I was 9 the summer my mother had to be taken to hospital. She hadn't been feeling well pretty much since the end of the school year, but she refused to go to the doctor, saying that all she needed was a bit of rest, and that she'll be better after the holidays. She was wrong.
The doctors didn't know how long they'd have to keep her there. It all depended on how well she recovered from the surgery, they said. That didn't seem to worry my mum as much as about who would be looking after me while she was gone. My dad had just begun an important project at work and wasn't able to take any days off, My mother's parents were abroad, visiting my uncle, and they wouldn't be back for another week or so. (Later I learned that my dad didn't even give them the news. The doctors had assured him it was a routine procedure, and that she'd be fine, and my dad didn't want to worry his in-laws unnecessarily during their time with their son). Sending me to a summer camp was out of the question. It'd be almost impossible to find one in such short notice, and I doubt we would've been able to afford it anyway. Our only alternative, then, were my dad's parents.
We didn't visit them very often, not only because they lived in a small town quite far--back when distances were longer--but also because my dad didn't get along too well with his. But, as I've said, we were out of choices.
Dad managed to talk his bosses into giving him at least a couple of days off, and we left to my grandparents' after visiting mum in hospital the day after she was admitted. She was in good spirits, glad that someone would be looking after me (and maybe relieved that my dad wouldn't be feeding me—he was an awful cook).
We didn't arrive to my grandparents' until the early evening and my dad left the morning after, as early as politely possible. I still remember the tension when he was saying good-bye to his father. It was as if the older man wanted to say something comforting, but wasn't quite able to find the words my dad was waiting for, but hoped wouldn't arrive.
It wasn't until I saw him drive away that I became fully aware of the situation. Mum seriously ill in hospital and I would have to spend a yet unknown number of days with these two people whom I didn't know much better than my street's baker. I was suddenly overwhelmed by a mixed bag of emotions—a pinch of sadness, a cup of fear and a dash of excitement, too, as I had never been away from my parents for so long.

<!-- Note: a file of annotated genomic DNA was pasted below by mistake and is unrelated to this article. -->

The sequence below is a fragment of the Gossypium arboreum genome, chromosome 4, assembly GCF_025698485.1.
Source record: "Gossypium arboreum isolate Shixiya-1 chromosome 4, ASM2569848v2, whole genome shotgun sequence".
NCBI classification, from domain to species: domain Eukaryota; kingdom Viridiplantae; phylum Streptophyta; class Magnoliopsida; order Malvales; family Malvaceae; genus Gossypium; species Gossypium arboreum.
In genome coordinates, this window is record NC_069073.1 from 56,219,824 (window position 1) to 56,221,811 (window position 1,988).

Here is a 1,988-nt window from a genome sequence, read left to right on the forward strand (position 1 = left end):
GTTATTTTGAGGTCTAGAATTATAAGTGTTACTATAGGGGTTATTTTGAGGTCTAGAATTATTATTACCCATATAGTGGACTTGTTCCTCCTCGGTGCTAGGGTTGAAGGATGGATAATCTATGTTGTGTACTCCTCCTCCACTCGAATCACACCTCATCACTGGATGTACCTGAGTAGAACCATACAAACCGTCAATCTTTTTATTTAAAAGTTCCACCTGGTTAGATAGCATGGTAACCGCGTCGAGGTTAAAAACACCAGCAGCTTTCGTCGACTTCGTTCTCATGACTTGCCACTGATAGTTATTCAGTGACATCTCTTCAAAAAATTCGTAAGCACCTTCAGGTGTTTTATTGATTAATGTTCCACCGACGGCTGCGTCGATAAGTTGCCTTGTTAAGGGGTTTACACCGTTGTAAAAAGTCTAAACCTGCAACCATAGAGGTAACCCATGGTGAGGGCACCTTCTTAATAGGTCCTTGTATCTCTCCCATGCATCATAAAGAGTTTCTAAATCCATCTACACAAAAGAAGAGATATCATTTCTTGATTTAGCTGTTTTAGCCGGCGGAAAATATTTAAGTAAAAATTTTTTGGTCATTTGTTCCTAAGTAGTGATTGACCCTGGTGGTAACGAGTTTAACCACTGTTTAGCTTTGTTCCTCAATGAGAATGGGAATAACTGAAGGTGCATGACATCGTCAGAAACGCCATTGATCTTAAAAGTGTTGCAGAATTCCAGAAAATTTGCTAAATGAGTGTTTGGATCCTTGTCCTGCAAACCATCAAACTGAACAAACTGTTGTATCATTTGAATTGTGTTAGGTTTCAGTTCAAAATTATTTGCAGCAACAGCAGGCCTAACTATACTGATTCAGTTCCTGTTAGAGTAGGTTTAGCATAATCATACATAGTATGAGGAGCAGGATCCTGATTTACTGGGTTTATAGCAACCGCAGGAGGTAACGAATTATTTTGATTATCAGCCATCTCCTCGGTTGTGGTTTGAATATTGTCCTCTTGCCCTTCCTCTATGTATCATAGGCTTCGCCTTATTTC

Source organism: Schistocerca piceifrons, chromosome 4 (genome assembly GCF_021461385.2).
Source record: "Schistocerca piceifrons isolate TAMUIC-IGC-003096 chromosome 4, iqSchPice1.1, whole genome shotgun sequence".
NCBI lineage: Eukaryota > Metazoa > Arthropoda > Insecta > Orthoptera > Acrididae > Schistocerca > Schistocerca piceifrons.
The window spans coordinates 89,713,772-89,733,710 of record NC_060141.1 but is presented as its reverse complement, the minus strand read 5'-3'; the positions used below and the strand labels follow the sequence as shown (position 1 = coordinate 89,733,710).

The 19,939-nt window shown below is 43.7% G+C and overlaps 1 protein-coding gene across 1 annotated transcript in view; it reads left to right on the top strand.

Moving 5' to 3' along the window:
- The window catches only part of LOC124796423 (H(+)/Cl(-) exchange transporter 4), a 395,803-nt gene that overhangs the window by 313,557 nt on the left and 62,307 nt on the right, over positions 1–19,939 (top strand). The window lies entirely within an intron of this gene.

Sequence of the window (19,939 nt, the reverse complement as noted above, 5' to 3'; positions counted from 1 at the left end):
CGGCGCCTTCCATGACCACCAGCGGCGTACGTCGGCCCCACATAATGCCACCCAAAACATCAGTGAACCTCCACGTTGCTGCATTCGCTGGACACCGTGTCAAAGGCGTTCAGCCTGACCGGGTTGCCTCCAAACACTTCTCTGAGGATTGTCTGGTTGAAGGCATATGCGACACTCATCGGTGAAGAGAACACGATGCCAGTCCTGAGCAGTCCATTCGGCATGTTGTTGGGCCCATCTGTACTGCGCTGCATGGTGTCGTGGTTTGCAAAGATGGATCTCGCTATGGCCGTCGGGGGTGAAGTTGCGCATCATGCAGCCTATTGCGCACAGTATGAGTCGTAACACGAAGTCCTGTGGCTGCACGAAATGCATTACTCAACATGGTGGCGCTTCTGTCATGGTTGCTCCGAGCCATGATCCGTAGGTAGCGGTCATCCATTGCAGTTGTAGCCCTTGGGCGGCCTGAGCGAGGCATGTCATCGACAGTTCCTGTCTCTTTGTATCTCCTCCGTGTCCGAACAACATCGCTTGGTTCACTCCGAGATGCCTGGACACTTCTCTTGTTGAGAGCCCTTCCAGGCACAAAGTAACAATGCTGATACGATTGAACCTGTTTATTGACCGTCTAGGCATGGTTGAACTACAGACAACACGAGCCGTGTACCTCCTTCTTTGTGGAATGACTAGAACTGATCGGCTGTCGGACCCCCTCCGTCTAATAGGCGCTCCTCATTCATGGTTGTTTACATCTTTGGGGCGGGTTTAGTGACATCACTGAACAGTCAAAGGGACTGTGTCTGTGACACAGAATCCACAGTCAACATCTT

After my grandfather retired to his workshop, my grandmother put one hand on my shoulder and said the usual stuff: that everything will be fine, that I shouldn't worry, that I would have a lot of fun with them, and would sure make some new friends... Maybe she was reciting it to make herself feel better, rather than me.
She was a nice woman, my grandmother—your archetypal small-town elderly lady; good-natured, but easily outraged; she would hardly ever venture out of the confines of her small world, and seemed happy with looking after the house and the garden, gossiping with her neighbours and gently nagging her husband at every chance.
That must have been the reason why, when at home, my grandfather, himself very archetypal, too, spent so many hours a day pretending to work in his workshop, while listening to the radio or reading the newspaper. And most of the time he wasn't there, or walking the moody backstreet terrier they had, he would spend at the taproom of the local brewery.
He had worked all his life as a cooper there, just like his father before him, and his father before that (and likely, a few more generations, too). Perhaps that was the reason of his uneasy relationship with his son, who instead of carrying on the family tradition, chose to follow his own path. It's not that he resented my dad, I don't think so, I believe it was because my dad's decision made him realise that his was a dying breed—no man takes that well.
He was a very different person at that pub. Whereas at home he was economical with his words, there he spoke a lot, and laughed a lot, too. He had a contagious laughter that sounded as if it came from the bottom of one of those large barrels he used to work on.
I loved going with him there. There weren't other kids to play with, but my granddad’s friends were very nice to me and I enjoyed listening to their stories (and their dirty jokes, which they always made me promise not to repeat, but I that still tried to memorise so I could share them my friends, even if at the time, I didn't quite understand what most of them were about), and my grandfather would always let me take a few sips of his beer. I loved the taste, even more, perhaps, than the taste of the soda the tapster gave me, always on the house.